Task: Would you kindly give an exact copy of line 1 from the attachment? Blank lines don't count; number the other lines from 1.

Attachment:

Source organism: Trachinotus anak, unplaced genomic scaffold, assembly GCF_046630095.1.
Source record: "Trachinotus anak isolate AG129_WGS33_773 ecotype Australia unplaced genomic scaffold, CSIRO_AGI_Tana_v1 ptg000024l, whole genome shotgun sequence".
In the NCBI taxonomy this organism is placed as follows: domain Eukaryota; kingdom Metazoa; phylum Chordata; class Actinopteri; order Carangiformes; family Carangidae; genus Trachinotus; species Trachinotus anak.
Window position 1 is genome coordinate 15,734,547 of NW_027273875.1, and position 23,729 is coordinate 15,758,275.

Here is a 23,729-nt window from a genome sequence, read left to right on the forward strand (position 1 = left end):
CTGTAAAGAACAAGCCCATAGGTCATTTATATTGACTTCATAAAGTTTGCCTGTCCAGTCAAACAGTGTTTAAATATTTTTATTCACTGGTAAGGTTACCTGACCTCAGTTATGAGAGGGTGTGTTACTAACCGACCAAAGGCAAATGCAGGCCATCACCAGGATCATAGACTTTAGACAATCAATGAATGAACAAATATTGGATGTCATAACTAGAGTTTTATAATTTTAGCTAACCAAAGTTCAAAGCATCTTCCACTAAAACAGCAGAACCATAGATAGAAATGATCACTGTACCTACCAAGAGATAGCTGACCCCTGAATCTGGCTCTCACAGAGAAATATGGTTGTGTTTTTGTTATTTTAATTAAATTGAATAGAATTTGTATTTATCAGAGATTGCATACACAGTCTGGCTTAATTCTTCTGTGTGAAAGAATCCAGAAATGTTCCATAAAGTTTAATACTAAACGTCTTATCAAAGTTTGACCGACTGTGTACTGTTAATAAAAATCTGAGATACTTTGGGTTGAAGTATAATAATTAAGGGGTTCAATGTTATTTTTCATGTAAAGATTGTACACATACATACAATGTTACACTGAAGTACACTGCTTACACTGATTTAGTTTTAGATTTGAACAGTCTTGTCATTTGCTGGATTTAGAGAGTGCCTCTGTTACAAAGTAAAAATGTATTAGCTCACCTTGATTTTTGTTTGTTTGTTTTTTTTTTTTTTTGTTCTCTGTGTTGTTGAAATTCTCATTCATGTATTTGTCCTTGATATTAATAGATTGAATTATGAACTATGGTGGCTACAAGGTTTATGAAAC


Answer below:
Source organism: Trachinotus anak, unplaced genomic scaffold, assembly GCF_046630095.1.